The just concluded weekend was full of cricket. It makes sense to start the week by posting something on cricket.
This is a wonderful article by Amit Varma. He moved from being a cricket writer to a poker player (wow, though wonder how I managed). Now he is trying to link cricket decisions on the field using lenses from game of Poker:
Once upon a time, I used to be a cricket writer, and I’ve lost count of the series I covered for cricinfo.com (as it was then). Then I moved to other things, which included playing poker professionally for a few years. The most important lesson I learned from poker changed the way I looked at the world – and at cricket. I learnt to think probabilistically.
Let me give you an example of probabilistic thinking with the simplest illustration: a coin toss. An evenly weighted coin will fall heads 50% of the time and tails the other 50%. Let’s say I come to you with a fair coin, and tell you that we will flip the coin once. I will give you 51 paise if it’s heads and you will give me 49 paise if it’s tails.
Here’s how a poker player thinks in your position. First, he calculates the Expected Value (EV) of the spin. If you were to flip the coin 100 times, you’d expect to win 51 paise 50 times and lose 49 paise 50 times, for a total profit of 100 paise. Divide that by 100 and you get the EV of one throw: one paisa. So the proposition is what a poker player would call Plus-EV (or +EV, as I’ll write from now).
The value of your decision is one paisa. But the individual outcome is entirely different – and entirely misleading if you view it in a vacuum. If the coin lands tails – as it will half the time – that will not mean that your decision to call heads was a bad one.
We can extend this thought experiment. I could ask you to pay me 98 paise in return for tossing the coin under these terms 100 times. As the EV of 100 throws is 100 paise, the proposition itself is worth 2 paise to you. Similarly, I could ask you for 150 paise for 100 throws, and if you’re not thinking clearly in terms of EV, you might imagine the EV of each throw to be 2 paise instead of 1 (that’s our first instinct, since 51 minus 49 = 2), and accept, thinking you’re +EV by 50 paise when you’re actually -EV by that much. Note, though, that the outcome will seldom match the profitability of the decision. You might get 80 heads or 80 tails, as can happen. But in the long run, after millions of coin tosses, you will break the bank.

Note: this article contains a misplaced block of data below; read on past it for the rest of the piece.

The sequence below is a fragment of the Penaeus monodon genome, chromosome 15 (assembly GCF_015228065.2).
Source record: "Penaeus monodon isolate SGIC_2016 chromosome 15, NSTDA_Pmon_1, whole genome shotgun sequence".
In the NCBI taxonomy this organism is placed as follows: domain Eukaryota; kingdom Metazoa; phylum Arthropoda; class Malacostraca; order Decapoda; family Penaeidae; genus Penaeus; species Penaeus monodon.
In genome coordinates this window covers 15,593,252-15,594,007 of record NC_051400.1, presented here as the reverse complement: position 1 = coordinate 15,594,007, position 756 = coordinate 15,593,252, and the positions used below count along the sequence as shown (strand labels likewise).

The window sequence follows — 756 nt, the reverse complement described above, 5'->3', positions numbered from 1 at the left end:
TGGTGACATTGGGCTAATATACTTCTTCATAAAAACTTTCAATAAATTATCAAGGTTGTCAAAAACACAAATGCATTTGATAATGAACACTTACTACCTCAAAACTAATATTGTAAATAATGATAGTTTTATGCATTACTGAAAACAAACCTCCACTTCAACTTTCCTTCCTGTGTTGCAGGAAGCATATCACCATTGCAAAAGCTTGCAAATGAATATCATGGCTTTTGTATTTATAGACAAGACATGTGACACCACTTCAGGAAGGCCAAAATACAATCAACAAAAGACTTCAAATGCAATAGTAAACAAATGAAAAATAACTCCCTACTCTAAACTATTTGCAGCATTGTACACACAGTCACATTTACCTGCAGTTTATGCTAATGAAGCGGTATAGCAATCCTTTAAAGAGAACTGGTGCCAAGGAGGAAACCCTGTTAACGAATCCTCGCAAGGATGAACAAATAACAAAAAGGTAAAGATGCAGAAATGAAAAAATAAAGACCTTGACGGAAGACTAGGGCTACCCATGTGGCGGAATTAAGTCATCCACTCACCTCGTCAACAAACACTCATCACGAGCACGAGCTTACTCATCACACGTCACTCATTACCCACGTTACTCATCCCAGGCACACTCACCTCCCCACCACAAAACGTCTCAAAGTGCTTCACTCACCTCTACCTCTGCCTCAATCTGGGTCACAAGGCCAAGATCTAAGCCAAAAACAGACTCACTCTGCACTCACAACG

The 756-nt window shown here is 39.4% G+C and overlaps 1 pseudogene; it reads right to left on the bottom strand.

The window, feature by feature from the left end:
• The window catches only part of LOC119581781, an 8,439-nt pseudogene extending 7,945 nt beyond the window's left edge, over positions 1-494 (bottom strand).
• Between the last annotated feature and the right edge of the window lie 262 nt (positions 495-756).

Poker is basically just this. Every decision carries an EV, and good players learn to calculate it to the best of their ability, and to make the most +EV decision at any given point. If they keep doing this over a period of time, they end up profitable. But the thing to remember is that you are making short-term decisions with only long-term outcomes in mind. What happens in any one hand says nothing about the quality of your decision.
This focus on the long run is best expressed in a cliché every poker player is familiar with: don’t be results-oriented (this refers to short-term results, of course). You may flip a coin ten times and see it land tails eight times. That doesn’t mean your decision to bet on heads was wrong. Now this might make it seem that poker is all about luck, and luck does indeed play a huge role, especially in the short term over a single hand or session. The skill in poker lies in understanding and manipulating the luck, and this skill manifests only in the long run. That is why poker players look to play as many hands as possible, to compress the long run as much as they can, “put in volume”. If you flip that coin millions of times, the results will converge towards the expected value, and your accumulated 51 paises will make you filthy rich.
This is the law of large numbers. Keep flipping and eventually the probabilities will converge towards towards expected value. What is really a basic insight somehow becomes so confused in a statistics class.
All cricket decisions are nothing but playing poker on your opponent. It works sometime and does not work the other: